How to tackle the Islamisation of prisons

Feb 13, 2020 by

by Tim Dieppe, Christian Concern:

Recent terror attacks by former prisoners and the first terrorist attack inside a prison have served to highlight once again the problem of the Islamisation of our prisons. It appears that the government has no clear idea what to do.

High portion of Muslim prisoners

The latest prison population statistics show that 16.1% of the prison population is Muslim, up from 12% in 2009. This compares with around 5.6% of the UK population who identify as Muslim. As of 2018 there were 61 full-time equivalent Muslim prison ‘chaplains’ (nearly 40% of all chaplains working in prisons), compared with 157 Christian prison chaplains. This makes the Prison Service one of the largest employers of Muslim religious professionals in the country. Yet former prison governor Ian Acheson, when reviewing Islamist extremism in prisons, found that virtually none of the prison imams he asked even knew about their Prevent duty. He stated that selection and supervision of imams needs to be radically improved. He also found numerous examples of extremist religious literature being freely distributed across prisons.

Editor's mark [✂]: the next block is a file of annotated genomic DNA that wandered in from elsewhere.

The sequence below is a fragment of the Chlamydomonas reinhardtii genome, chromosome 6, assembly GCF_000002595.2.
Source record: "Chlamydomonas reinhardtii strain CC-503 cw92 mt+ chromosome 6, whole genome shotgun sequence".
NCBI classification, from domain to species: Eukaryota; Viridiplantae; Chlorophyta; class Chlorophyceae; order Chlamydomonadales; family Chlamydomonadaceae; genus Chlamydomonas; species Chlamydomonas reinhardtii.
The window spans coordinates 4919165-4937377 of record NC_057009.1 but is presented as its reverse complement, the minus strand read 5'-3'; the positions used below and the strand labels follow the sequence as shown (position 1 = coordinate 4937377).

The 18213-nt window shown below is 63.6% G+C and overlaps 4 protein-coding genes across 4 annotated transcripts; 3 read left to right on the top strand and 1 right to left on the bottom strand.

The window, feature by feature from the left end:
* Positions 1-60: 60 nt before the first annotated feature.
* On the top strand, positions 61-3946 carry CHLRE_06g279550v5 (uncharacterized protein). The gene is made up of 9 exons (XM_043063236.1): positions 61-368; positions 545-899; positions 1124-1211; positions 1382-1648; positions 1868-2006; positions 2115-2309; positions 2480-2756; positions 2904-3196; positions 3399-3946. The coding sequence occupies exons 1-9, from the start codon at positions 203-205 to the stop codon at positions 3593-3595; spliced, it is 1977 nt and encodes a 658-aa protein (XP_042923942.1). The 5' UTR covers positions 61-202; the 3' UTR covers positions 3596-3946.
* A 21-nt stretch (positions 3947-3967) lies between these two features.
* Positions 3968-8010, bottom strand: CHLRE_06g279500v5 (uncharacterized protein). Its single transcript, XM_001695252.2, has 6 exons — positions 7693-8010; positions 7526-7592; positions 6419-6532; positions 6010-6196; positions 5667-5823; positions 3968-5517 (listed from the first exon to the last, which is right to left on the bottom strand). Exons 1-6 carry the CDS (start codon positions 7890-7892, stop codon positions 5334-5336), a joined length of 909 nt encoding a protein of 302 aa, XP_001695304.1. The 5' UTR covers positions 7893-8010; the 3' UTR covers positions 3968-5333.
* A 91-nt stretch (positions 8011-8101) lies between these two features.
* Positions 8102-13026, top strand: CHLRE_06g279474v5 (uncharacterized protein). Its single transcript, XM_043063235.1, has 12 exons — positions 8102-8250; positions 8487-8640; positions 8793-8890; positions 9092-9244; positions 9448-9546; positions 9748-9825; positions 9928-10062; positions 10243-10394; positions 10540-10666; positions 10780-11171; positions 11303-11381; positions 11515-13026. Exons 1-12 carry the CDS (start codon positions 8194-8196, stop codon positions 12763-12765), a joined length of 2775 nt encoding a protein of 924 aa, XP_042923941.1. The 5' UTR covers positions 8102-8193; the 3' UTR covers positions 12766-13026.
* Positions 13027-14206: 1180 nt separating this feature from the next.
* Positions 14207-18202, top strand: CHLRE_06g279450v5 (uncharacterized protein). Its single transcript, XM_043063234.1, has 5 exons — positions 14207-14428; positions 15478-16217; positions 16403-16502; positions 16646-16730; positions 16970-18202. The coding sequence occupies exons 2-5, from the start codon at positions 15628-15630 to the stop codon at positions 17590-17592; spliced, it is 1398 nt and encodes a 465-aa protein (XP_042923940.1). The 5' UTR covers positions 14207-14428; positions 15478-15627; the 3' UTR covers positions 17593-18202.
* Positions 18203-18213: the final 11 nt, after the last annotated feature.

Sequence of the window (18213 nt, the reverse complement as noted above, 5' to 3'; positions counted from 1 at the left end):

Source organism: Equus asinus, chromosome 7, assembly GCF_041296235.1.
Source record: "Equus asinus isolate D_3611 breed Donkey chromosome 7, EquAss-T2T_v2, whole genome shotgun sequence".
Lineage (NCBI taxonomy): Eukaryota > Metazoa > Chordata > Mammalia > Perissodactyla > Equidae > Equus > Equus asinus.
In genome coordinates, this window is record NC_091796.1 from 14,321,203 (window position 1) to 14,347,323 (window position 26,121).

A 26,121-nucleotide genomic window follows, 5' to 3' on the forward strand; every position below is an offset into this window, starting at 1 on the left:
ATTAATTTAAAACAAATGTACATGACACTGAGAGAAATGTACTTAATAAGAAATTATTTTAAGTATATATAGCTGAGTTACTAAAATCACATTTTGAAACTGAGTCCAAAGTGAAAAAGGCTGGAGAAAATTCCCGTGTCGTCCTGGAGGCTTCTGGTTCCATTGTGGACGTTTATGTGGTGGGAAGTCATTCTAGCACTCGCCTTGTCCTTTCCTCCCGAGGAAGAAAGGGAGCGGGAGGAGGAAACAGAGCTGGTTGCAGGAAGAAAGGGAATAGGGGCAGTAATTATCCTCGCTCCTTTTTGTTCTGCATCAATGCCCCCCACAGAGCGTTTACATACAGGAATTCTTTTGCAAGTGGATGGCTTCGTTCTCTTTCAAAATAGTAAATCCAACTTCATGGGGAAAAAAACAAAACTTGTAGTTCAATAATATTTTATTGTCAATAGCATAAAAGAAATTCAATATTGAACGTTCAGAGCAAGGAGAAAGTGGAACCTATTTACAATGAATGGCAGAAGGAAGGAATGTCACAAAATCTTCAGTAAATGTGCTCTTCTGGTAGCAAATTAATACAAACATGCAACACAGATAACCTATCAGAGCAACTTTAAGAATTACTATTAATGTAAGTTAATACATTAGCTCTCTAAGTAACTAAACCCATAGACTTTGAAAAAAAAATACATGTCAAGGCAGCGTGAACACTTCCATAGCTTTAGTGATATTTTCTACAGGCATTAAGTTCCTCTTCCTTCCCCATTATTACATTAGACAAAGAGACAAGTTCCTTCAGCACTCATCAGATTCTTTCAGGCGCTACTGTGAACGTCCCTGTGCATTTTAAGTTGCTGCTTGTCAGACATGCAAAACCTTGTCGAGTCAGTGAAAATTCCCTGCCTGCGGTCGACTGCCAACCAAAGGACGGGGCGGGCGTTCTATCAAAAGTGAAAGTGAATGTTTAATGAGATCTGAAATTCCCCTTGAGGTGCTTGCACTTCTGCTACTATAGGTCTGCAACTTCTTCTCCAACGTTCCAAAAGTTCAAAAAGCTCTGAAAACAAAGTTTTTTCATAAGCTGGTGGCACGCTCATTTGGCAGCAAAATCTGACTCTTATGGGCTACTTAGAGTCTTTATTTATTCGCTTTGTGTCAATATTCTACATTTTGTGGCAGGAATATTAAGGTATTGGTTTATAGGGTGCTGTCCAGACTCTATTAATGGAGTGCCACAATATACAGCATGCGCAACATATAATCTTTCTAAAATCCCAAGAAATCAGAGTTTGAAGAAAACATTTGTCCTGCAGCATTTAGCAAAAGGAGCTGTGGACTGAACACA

Last year, the government stated that there were around 650 individuals in prison or on probation being managed through a counter terrorism process, because they are either convicted terrorists or they have been identified as showing signs of extremist views. Around 80% of these are Islamist related. There were 50% more terrorist related prisoners in England and Wales than three years before. There was no estimate of how many offenders might have been radicalised nor of the level of radicalisation by ideology.

Last December, it was reported that Islamist extremists are holding makeshift Sharia trials in prisons, circulating banned books, and openly grooming young Muslim inmates. A former prisoner recalled how he came to join a group of prisoners who pledged allegiance to Isis.

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